nep-com New Economics Papers
on Industrial Competition
Issue of 2007‒05‒04
four papers chosen by
Russell Pittman
US Department of Justice

  1. Strategic Advertisement with Externalities: A New Dynamic Approach By R. Joosten
  2. Wholesale Price Discrimination and Parallel Imports By Ganslandt, Mattias; Maskus, Keith E.
  3. Bank Risk-Taking and Competition Revisited: New Theory and New Evidence By Gianni De Nicoló; John H. Boyd; Abu M. Jalal
  4. Banking Sector Integration and Competition in CEMAC By Samer Y. Saab; Jerome Vacher

  1. By: R. Joosten
    Abstract: We model and analyze strategic interaction over time in a duopolis-tic market. Each period the firms independently and simultaneously choose whether to advertise or not. Advertising increases the own immediate sales, but may also cause an externality, e.g., increase or decrease the immediate sales of the other firm ceteris paribus. There exists also an effect of past advertisement efforts on current sales. The 'market potential' of each firm is determined by its own but also by its opponent's past efforts. A higher effort of either firm leads to an increase of the market potential, however the impact of the own past efforts is always stronger than the impact of the opponent's past efforts. How much of the market potential materializes as immediate sales, then depends on the current advertisement decisions. We determine feasible rewards and (subgame perfect) equilibria for the limiting average reward criterion using methods inspired by the repeated-games literature. Uniqueness of equilibrium is by no means guaranteed, but Pareto efficiency may serve very well as a refinement criterion for wide ranges of the advertisement costs.
    Keywords: advertising, externalities, average rewards, equilibria Length 21 pages
    JEL: C72 C73 L13 M31 M37
    Date: 2007–04
  2. By: Ganslandt, Mattias (University of Colorado); Maskus, Keith E. (University of Colorado)
    Abstract: We develop a model of vertical pricing in which an original manufacturer sets wholesale prices in two markets integrated at the distributor level by parallel imports (PI). In this context we show that if competition policy requires uniform wholesale prices across locations it would push retail prices toward convergence as transportation costs fall. However, these retail prices could be higher than those induced without restrictions on prices charged to distributors. Thus, the competition policy may not be optimal for consumer welfare.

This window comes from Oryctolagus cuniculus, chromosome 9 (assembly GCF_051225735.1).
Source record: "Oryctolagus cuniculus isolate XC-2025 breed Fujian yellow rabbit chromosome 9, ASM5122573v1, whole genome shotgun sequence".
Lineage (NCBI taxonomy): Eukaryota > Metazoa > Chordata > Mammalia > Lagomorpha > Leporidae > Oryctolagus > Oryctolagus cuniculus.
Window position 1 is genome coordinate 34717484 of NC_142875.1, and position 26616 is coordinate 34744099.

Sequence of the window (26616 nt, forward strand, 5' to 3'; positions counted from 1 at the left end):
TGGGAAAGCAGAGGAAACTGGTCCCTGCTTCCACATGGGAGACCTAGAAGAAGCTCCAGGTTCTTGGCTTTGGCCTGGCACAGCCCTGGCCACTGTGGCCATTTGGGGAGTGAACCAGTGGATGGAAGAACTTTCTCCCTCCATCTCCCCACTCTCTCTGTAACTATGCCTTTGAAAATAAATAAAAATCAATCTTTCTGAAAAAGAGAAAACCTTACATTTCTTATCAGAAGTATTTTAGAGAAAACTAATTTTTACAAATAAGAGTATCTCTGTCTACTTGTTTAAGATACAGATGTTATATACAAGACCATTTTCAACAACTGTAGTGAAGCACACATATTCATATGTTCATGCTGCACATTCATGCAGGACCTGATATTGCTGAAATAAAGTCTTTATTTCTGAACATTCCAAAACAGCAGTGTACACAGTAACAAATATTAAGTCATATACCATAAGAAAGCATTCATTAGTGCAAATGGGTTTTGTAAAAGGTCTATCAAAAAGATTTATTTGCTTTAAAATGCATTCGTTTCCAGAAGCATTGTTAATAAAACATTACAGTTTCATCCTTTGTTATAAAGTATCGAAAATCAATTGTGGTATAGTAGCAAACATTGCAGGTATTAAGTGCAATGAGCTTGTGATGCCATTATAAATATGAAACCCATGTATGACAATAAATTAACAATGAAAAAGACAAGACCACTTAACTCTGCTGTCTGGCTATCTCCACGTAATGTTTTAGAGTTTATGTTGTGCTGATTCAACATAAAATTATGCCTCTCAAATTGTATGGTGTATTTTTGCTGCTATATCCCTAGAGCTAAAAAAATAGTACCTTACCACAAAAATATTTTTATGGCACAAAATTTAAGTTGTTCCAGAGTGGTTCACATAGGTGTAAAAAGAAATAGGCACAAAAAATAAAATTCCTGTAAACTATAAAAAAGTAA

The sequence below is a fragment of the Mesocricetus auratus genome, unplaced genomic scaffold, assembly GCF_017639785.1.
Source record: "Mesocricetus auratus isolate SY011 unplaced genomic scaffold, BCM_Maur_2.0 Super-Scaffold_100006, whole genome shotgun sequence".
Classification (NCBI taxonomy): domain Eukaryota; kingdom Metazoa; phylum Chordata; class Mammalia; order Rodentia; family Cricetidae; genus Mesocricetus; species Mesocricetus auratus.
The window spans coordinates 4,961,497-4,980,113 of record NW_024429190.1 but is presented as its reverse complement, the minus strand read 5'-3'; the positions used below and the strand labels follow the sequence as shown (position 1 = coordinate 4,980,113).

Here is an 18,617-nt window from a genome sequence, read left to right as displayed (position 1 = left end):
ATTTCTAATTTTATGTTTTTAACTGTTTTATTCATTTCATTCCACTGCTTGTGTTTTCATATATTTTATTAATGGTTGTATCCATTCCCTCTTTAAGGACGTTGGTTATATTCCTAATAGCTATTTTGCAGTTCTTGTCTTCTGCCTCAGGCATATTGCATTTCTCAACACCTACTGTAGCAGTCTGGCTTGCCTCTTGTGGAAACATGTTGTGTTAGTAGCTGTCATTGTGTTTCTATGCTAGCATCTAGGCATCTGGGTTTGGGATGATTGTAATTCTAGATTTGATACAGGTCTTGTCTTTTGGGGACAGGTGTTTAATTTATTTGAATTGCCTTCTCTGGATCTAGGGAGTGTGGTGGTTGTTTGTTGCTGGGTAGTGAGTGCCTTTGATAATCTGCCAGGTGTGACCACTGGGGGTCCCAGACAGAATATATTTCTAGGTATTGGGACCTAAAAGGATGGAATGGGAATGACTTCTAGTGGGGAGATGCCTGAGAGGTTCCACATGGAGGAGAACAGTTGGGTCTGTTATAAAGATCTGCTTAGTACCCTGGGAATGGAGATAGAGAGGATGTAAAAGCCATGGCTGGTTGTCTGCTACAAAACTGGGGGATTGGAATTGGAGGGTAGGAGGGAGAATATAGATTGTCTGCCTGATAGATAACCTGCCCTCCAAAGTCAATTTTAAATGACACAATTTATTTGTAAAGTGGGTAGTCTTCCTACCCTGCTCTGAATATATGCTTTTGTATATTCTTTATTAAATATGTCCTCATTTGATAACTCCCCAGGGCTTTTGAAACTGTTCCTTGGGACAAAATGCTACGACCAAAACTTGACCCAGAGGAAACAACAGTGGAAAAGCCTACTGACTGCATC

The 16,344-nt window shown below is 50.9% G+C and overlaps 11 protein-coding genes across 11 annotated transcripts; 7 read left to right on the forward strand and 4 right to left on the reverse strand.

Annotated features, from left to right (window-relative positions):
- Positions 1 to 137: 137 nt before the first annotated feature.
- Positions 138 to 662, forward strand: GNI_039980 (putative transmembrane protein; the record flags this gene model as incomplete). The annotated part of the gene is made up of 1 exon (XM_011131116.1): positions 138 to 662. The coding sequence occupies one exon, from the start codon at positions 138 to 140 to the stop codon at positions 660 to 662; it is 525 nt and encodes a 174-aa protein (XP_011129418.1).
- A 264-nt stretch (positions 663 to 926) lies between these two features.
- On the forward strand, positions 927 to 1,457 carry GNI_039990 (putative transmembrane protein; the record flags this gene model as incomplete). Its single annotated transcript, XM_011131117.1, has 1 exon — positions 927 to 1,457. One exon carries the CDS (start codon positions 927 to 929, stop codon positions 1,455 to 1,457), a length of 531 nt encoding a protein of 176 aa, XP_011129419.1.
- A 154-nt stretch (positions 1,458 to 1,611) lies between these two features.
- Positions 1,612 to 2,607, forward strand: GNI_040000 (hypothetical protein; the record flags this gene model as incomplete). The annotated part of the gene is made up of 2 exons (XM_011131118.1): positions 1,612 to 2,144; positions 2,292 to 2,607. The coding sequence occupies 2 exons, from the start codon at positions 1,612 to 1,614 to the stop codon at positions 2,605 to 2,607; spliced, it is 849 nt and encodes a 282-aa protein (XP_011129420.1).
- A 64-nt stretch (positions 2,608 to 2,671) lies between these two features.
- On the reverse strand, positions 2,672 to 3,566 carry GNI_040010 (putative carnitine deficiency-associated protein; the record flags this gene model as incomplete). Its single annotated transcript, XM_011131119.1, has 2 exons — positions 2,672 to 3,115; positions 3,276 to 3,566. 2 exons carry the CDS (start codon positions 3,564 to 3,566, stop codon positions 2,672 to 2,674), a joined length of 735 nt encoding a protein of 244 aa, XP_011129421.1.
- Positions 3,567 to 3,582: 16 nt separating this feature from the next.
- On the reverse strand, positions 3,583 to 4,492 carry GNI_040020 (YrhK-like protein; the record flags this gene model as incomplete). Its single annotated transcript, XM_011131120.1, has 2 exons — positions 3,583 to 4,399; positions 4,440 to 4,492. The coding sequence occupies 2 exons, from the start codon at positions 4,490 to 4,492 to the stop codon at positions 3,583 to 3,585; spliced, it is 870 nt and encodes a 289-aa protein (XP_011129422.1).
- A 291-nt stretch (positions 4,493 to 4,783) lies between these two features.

Keywords: Vertical Restraints; Parallel Imports; Market Integration; Price Discrimination; Competition Policy
    JEL: F15 K21 L14
    Date: 2007–04–13
  3. By: Gianni De Nicoló; John H. Boyd; Abu M. Jalal
    Abstract: This paper studies two new models in which banks face a non-trivial asset allocation decision. The first model (CVH) predicts a negative relationship between banks' risk of failure and concentration, indicating a trade-off between competition and stability. The second model (BDN) predicts a positive relationship, suggesting no such trade-off exists. Both models can predict a negative relationship between concentration and bank loan-to-asset ratios, and a nonmonotonic relationship between bank concentration and profitability. We explore these predictions empirically using a cross-sectional sample of about 2,500 U.S. banks in 2003 and a panel data set of about 2,600 banks in 134 nonindustrialized countries for 1993-2004. In both these samples, we find that banks' probability of failure is positively and significantly related to concentration, loan-to-asset ratios are negatively and significantly related to concentration, and bank profits are positively and significantly related to concentration. Thus, the risk predictions of the CVH model are rejected, those of the BDN model are not, there is no trade-off between bank competition and stability, and bank competition fosters the willingness of banks to lend.
    Keywords: Bank competition , concentration , risk , asset allocations , Bank soundness , Competition , Profits , Asset management , Resource allocation , Risk management , Economic models ,
    Date: 2007–01–08
  4. By: Samer Y. Saab; Jerome Vacher
    Abstract: This paper considers the extent of retail banking integration in the Communauté Economique et Monétaire d'Afrique Centrale (CEMAC) and the level of bank competition at the regional level. Using a mix of quantitative and qualitative indicators, the paper finds some evidence of price convergence in average interest rate spreads. However, this observed fact is not supported by an increase in cross-border flows in retail loans and deposits, and price convergence may merely reflect excess liquidity in the region. Other data also indicate that bank competition within the CEMAC as a region is limited, complementing the findings on integration. Addressing shortfalls in legal and regulatory frameworks, infrastructure, and markets would facilitate integration.
    Keywords: CEMAC , monetary union , banking sector integration , bank ccompetition ,
    Date: 2007–01–11

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